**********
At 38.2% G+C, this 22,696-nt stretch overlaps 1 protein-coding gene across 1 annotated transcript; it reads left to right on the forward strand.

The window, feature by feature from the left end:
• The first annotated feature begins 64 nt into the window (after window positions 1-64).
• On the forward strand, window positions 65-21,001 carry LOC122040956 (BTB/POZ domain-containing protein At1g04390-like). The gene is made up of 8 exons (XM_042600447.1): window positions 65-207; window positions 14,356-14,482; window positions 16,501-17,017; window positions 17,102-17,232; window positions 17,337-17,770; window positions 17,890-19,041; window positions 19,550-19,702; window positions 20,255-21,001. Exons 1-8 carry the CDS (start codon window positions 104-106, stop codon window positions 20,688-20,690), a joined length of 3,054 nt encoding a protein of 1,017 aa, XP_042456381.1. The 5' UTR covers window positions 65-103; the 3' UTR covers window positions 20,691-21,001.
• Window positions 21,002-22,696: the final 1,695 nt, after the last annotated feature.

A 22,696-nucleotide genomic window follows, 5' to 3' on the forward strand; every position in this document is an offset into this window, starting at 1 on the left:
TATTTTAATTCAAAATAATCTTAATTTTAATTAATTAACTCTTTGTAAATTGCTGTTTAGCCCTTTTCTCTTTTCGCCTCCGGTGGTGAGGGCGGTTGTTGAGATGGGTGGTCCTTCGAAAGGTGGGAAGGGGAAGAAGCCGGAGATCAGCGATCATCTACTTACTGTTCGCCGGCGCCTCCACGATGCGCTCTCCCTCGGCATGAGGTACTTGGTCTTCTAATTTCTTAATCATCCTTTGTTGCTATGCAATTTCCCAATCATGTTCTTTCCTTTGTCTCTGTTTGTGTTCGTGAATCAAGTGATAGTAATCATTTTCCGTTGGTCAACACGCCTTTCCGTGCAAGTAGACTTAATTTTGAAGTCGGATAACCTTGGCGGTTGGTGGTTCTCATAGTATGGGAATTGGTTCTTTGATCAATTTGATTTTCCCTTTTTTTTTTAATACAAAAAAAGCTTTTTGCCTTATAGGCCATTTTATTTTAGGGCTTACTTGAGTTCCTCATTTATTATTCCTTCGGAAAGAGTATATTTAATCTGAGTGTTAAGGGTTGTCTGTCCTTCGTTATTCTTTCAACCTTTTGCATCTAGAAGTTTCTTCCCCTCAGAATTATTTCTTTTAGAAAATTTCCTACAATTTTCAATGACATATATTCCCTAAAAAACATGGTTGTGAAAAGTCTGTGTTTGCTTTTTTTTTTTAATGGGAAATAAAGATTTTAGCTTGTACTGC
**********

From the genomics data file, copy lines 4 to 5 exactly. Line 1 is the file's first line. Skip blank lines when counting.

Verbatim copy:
• On the forward strand, window positions 65-21,001 carry LOC122040956 (BTB/POZ domain-containing protein At1g04390-like). The gene is made up of 8 exons (XM_042600447.1): window positions 65-207; window positions 14,356-14,482; window positions 16,501-17,017; window positions 17,102-17,232; window positions 17,337-17,770; window positions 17,890-19,041; window positions 19,550-19,702; window positions 20,255-21,001. Exons 1-8 carry the CDS (start codon window positions 104-106, stop codon window positions 20,688-20,690), a joined length of 3,054 nt encoding a protein of 1,017 aa, XP_042456381.1. The 5' UTR covers window positions 65-103; the 3' UTR covers window positions 20,691-21,001.
• Window positions 21,002-22,696: the final 1,695 nt, after the last annotated feature.